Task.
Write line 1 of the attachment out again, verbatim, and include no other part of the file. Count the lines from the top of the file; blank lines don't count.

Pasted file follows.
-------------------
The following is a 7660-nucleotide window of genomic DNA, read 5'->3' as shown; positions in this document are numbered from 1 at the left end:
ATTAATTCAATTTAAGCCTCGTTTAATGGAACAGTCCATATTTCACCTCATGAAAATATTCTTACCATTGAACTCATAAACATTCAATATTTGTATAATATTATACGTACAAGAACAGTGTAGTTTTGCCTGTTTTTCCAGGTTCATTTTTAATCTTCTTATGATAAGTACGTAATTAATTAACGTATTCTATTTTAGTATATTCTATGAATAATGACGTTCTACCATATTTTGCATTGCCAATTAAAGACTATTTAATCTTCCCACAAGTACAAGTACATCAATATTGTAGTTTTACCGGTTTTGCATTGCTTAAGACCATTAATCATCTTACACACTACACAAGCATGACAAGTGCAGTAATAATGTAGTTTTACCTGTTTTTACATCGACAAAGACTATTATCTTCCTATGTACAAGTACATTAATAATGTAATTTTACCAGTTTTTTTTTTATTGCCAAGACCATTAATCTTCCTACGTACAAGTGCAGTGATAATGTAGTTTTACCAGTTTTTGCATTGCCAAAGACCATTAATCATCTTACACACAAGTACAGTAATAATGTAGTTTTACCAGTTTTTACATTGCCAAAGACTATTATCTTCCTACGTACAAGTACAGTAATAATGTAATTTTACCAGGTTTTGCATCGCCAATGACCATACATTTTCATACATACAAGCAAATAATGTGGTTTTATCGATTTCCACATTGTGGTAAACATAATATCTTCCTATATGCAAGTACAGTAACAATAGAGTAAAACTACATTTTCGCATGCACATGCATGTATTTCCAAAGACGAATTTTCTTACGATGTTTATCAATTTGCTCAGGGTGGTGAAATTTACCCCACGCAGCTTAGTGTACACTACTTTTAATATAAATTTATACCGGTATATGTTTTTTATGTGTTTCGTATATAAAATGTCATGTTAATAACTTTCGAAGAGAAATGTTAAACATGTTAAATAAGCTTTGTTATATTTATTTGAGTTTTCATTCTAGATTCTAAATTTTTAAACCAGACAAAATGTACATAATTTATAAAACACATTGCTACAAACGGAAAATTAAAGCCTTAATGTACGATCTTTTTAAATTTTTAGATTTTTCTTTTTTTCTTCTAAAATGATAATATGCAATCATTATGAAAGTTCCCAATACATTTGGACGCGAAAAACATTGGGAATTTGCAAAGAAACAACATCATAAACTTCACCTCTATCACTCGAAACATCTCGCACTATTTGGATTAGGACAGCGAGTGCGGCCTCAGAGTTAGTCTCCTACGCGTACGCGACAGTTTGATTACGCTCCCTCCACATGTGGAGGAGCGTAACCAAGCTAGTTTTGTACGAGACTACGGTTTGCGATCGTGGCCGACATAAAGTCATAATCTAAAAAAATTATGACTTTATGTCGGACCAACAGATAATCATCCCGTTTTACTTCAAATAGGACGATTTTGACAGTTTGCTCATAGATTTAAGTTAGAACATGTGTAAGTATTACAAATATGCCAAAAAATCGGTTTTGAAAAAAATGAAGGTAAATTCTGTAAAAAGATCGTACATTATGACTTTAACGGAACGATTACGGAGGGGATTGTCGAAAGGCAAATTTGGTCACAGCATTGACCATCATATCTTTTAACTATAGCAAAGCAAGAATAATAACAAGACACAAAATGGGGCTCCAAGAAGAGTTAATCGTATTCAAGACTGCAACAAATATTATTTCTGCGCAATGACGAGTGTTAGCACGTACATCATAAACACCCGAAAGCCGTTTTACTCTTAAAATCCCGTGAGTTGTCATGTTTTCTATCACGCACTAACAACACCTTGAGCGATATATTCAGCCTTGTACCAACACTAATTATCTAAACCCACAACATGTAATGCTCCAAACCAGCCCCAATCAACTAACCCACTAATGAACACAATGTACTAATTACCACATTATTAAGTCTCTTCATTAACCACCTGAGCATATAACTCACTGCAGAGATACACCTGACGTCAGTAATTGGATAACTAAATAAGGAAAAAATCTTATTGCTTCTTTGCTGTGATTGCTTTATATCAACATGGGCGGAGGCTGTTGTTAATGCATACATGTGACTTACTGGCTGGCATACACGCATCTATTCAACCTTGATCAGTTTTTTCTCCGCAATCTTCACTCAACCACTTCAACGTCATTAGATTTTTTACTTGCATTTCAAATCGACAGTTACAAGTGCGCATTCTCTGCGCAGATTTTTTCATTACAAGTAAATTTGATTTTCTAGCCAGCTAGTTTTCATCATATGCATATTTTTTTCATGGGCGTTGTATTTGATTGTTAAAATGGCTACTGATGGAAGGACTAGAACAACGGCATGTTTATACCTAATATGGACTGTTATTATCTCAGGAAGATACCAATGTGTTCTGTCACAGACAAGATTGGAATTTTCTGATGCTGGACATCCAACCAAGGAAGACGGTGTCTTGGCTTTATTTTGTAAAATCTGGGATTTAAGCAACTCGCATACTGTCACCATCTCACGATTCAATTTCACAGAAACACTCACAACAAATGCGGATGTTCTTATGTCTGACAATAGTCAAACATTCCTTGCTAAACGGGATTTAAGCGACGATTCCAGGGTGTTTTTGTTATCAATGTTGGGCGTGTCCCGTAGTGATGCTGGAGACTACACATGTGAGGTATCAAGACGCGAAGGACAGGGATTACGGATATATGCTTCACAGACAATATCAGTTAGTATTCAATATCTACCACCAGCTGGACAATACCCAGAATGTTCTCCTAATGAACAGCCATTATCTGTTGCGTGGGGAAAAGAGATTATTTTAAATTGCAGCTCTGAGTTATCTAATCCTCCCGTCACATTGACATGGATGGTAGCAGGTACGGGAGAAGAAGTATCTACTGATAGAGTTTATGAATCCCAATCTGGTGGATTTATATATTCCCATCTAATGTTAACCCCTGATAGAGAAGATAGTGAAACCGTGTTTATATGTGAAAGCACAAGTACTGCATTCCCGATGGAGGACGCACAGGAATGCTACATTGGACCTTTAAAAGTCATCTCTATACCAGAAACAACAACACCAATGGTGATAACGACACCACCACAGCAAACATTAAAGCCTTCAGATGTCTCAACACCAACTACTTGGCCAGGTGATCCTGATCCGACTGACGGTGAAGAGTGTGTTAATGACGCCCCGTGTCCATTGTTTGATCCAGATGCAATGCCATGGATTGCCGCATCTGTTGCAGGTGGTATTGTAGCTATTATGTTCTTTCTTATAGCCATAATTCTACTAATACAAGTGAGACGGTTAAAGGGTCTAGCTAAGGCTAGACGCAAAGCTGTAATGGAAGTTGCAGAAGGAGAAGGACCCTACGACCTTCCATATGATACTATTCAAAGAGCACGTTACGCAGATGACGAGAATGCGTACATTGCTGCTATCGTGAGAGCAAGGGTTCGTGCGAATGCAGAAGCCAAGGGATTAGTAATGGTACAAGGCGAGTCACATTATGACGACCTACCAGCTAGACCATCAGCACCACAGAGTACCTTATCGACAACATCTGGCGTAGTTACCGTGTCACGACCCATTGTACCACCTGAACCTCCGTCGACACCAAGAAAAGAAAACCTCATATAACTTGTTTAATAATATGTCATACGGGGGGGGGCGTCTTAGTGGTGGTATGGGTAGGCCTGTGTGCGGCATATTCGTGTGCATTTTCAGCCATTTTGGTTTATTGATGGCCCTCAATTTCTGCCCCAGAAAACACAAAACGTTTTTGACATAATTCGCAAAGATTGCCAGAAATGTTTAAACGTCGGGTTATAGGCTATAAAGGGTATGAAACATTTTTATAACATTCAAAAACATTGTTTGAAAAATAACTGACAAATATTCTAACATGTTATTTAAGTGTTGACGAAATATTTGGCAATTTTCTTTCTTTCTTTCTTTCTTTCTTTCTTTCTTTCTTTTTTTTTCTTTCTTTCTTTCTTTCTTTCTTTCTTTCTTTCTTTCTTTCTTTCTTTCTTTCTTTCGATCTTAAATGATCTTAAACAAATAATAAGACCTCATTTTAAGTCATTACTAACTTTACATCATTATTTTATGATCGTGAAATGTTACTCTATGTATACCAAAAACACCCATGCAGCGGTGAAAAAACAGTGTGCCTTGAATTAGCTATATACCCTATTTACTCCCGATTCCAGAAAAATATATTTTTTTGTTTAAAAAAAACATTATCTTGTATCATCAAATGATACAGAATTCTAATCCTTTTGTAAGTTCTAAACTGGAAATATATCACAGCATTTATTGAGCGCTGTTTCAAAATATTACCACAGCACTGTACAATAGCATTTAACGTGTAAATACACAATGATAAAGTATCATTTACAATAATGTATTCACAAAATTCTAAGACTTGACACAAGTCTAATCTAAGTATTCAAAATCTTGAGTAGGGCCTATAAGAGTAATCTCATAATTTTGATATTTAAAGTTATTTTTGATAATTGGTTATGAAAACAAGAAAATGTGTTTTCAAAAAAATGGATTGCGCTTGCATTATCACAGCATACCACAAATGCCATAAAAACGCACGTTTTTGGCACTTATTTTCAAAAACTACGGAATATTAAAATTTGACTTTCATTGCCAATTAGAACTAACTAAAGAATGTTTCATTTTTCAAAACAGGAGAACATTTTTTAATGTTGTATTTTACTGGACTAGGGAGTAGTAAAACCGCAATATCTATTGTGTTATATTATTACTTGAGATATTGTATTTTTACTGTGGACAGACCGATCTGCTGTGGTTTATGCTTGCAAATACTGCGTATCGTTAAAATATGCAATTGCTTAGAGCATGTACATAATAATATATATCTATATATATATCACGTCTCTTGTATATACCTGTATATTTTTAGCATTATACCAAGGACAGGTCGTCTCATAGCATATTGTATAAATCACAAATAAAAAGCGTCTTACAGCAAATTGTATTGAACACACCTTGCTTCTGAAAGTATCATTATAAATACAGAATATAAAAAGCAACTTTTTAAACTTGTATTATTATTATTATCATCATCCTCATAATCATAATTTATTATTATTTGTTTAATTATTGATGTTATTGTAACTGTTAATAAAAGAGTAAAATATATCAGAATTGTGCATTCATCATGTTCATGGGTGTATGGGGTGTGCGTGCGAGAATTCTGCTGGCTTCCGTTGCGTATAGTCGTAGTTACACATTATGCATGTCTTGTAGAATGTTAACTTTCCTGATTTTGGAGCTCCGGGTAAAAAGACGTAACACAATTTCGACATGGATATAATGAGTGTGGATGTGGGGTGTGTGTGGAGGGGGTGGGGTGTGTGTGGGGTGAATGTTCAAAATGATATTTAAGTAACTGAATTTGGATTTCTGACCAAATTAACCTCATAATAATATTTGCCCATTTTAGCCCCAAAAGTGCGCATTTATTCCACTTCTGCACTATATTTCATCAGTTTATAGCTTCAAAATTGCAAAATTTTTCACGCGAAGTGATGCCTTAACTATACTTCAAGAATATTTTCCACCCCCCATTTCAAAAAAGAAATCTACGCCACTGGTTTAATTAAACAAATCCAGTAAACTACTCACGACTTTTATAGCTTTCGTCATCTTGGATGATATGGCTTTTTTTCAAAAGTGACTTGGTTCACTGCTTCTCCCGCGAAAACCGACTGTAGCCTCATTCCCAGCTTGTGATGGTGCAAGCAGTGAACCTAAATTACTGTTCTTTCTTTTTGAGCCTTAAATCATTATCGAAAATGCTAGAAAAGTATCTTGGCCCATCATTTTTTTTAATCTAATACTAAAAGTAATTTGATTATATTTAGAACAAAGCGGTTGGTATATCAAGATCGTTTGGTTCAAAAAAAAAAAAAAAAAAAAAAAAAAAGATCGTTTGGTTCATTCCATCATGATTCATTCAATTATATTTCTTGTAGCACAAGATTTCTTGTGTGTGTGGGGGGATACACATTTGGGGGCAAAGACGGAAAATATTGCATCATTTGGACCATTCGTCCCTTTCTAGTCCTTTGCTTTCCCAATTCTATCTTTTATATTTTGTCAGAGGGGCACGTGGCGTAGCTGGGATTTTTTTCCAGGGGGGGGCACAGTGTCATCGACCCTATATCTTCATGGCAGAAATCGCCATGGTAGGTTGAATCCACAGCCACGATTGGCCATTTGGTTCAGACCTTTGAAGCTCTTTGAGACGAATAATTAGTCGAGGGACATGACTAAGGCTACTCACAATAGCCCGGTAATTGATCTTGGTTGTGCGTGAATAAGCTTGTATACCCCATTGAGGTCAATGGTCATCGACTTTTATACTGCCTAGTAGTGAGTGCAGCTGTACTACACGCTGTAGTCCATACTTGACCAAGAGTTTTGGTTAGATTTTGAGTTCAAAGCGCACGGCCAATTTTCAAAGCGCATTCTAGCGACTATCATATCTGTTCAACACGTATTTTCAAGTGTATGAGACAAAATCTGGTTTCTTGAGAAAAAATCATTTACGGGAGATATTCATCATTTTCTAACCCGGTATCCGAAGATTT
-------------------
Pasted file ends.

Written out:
The following is a 7660-nucleotide window of genomic DNA, read 5'->3' as shown; positions in this document are numbered from 1 at the left end: